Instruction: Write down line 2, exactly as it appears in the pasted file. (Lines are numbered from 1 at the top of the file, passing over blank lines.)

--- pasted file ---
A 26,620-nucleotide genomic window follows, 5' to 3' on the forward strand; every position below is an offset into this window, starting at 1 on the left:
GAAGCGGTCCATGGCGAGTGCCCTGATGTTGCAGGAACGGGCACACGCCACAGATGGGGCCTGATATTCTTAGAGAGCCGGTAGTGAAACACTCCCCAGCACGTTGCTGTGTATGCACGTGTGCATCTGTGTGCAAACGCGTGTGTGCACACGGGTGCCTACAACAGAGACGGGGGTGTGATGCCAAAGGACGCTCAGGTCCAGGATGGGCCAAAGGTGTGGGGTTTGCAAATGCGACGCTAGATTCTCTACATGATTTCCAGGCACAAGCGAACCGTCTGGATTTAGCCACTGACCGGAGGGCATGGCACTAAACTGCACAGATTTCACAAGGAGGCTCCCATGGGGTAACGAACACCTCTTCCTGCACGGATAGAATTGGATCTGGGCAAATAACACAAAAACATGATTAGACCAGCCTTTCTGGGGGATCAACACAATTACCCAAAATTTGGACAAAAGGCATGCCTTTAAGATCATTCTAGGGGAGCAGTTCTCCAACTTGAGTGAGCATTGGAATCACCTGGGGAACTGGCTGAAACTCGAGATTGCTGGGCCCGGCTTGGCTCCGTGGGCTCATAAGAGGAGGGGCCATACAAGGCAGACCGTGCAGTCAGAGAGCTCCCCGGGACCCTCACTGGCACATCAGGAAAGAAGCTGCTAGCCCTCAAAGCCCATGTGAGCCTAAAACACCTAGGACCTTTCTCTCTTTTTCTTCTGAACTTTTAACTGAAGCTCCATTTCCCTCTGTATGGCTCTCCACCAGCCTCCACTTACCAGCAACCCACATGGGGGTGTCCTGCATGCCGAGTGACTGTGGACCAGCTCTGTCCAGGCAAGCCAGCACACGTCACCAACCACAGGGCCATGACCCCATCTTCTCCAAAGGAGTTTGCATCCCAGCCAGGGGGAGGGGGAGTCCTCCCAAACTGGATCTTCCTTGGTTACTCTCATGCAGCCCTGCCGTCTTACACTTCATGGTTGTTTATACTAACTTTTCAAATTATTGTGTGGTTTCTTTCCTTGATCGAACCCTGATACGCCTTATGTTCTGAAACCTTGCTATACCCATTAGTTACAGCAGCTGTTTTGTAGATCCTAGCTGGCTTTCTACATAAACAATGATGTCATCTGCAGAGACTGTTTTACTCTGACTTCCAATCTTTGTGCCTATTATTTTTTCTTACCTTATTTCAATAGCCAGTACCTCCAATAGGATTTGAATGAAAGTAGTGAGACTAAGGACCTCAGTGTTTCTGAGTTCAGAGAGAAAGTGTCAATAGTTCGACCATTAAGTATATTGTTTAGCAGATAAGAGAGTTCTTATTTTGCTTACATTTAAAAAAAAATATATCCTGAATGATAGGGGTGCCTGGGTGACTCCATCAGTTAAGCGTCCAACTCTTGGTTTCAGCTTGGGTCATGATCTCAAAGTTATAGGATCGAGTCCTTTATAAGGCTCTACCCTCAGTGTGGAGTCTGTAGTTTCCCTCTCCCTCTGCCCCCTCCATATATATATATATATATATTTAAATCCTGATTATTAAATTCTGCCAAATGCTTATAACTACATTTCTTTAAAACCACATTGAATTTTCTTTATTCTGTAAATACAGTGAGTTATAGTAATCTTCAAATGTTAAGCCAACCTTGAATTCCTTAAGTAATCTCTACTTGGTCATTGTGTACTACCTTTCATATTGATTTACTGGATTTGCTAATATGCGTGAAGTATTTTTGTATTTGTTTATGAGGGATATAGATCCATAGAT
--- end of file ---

GAAGCGGTCCATGGCGAGTGCCCTGATGTTGCAGGAACGGGCACACGCCACAGATGGGGCCTGATATTCTTAGAGAGCCGGTAGTGAAACACTCCCCAGCACGTTGCTGTGTATGCACGTGTGCATCTGTGTGCAAACGCGTGTGTGCACACGGGTGCCTACAACAGAGACGGGGGTGTGATGCCAAAGGACGCTCAGGTCCAGGATGGGCCAAAGGTGTGGGGTTTGCAAATGCGACGCTAGATTCTCTACATGATTTCCAGGCACAAGCGAACCGTCTGGATTTAGCCACTGACCGGAGGGCATGGCACTAAACTGCACAGATTTCACAAGGAGGCTCCCATGGGGTAACGAACACCTCTTCCTGCACGGATAGAATTGGATCTGGGCAAATAACACAAAAACATGATTAGACCAGCCTTTCTGGGGGATCAACACAATTACCCAAAATTTGGACAAAAGGCATGCCTTTAAGATCATTCTAGGGGAGCAGTTCTCCAACTTGAGTGAGCATTGGAATCACCTGGGGAACTGGCTGAAACTCGAGATTGCTGGGCCCGGCTTGGCTCCGTGGGCTCATAAGAGGAGGGGCCATACAAGGCAGACCGTGCAGTCAGAGAGCTCCCCGGGACCCTCACTGGCACATCAGGAAAGAAGCTGCTAGCCCTCAAAGCCCATGTGAGCCTAAAACACCTAGGACCTTTCTCTCTTTTTCTTCTGAACTTTTAACTGAAGCTCCATTTCCCTCTGTATGGCTCTCCACCAGCCTCCACTTACCAGCAACCCACATGGGGGTGTCCTGCATGCCGAGTGACTGTGGACCAGCTCTGTCCAGGCAAGCCAGCACACGTCACCAACCACAGGGCCATGACCCCATCTTCTCCAAAGGAGTTTGCATCCCAGCCAGGGGGAGGGGGAGTCCTCCCAAACTGGATCTTCCTTGGTTACTCTCATGCAGCCCTGCCGTCTTACACTTCATGGTTGTTTATACTAACTTTTCAAATTATTGTGTGGTTTCTTTCCTTGATCGAACCCTGATACGCCTTATGTTCTGAAACCTTGCTATACCCATTAGTTACAGCAGCTGTTTTGTAGATCCTAGCTGGCTTTCTACATAAACAATGATGTCATCTGCAGAGACTGTTTTACTCTGACTTCCAATCTTTGTGCCTATTATTTTTTCTTACCTTATTTCAATAGCCAGTACCTCCAATAGGATTTGAATGAAAGTAGTGAGACTAAGGACCTCAGTGTTTCTGAGTTCAGAGAGAAAGTGTCAATAGTTCGACCATTAAGTATATTGTTTAGCAGATAAGAGAGTTCTTATTTTGCTTACATTTAAAAAAAAATATATCCTGAATGATAGGGGTGCCTGGGTGACTCCATCAGTTAAGCGTCCAACTCTTGGTTTCAGCTTGGGTCATGATCTCAAAGTTATAGGATCGAGTCCTTTATAAGGCTCTACCCTCAGTGTGGAGTCTGTAGTTTCCCTCTCCCTCTGCCCCCTCCATATATATATATATATATATTTAAATCCTGATTATTAAATTCTGCCAAATGCTTATAACTACATTTCTTTAAAACCACATTGAATTTTCTTTATTCTGTAAATACAGTGAGTTATAGTAATCTTCAAATGTTAAGCCAACCTTGAATTCCTTAAGTAATCTCTACTTGGTCATTGTGTACTACCTTTCATATTGATTTACTGGATTTGCTAATATGCGTGAAGTATTTTTGTATTTGTTTATGAGGGATATAGATCCATAGAT